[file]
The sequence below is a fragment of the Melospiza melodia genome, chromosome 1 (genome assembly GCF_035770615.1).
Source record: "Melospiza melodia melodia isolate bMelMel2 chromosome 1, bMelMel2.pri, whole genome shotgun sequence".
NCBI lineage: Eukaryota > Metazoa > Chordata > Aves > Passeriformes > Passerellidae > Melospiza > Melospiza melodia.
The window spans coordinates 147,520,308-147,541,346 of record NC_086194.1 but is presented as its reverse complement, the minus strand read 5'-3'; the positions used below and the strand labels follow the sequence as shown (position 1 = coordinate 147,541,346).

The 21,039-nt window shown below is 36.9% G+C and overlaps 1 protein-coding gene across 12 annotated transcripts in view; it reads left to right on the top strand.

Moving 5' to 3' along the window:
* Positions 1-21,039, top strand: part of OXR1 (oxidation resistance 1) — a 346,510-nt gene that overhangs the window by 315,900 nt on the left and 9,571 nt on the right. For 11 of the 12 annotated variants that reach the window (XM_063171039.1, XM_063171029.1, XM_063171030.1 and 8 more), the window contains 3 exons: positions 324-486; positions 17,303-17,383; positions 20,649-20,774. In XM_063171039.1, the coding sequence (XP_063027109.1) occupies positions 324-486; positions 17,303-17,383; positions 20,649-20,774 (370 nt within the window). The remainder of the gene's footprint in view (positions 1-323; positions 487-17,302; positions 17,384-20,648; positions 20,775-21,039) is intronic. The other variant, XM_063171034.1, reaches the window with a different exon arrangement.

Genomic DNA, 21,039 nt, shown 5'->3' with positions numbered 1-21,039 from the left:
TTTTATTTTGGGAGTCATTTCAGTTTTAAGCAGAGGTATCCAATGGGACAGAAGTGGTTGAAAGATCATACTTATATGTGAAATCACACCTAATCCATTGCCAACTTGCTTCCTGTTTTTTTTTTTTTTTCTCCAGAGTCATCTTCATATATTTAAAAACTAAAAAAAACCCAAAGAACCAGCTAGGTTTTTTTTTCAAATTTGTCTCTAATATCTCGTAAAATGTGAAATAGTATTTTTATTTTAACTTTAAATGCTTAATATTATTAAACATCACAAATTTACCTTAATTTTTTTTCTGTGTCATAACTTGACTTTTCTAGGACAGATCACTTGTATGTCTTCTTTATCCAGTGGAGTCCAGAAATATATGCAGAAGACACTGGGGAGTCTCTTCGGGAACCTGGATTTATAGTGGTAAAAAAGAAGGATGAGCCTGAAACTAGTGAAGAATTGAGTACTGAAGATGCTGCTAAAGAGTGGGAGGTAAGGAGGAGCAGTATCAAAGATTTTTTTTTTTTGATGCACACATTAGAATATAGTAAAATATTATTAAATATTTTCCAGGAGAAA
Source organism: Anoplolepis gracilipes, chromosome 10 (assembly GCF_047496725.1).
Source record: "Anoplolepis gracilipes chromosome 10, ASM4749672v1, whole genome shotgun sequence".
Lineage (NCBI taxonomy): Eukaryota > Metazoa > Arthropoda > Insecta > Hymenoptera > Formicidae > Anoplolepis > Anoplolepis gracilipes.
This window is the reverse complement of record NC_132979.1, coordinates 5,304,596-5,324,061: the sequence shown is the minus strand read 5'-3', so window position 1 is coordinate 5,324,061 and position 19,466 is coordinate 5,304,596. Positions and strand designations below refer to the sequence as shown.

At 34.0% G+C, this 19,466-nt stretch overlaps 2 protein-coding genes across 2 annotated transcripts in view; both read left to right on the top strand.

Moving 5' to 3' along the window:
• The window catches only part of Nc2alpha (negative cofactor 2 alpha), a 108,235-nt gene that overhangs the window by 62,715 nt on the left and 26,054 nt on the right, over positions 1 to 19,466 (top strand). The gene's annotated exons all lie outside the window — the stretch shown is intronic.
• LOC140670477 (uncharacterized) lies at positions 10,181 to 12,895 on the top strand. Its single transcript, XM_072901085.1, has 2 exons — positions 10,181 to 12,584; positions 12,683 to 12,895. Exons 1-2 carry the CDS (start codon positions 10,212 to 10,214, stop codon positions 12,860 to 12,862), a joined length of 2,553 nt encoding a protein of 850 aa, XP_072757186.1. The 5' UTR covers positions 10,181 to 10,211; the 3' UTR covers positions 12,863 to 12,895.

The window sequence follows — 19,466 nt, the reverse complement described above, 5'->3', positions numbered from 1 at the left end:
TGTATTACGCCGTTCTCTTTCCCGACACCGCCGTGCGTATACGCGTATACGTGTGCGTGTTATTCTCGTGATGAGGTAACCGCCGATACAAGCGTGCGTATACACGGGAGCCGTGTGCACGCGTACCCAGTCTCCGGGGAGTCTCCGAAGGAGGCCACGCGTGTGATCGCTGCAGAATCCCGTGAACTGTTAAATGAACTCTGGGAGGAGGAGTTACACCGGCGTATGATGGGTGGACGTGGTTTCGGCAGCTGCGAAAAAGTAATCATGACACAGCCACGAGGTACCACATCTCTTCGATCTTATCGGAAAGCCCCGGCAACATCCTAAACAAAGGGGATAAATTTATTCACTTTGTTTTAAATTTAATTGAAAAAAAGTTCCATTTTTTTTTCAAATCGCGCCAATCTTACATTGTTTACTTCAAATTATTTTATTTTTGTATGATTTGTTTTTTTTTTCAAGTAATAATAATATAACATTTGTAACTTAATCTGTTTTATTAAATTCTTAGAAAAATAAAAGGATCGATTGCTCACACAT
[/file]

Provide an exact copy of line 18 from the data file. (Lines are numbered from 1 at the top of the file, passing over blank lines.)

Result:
The window sequence follows — 19,466 nt, the reverse complement described above, 5'->3', positions numbered from 1 at the left end: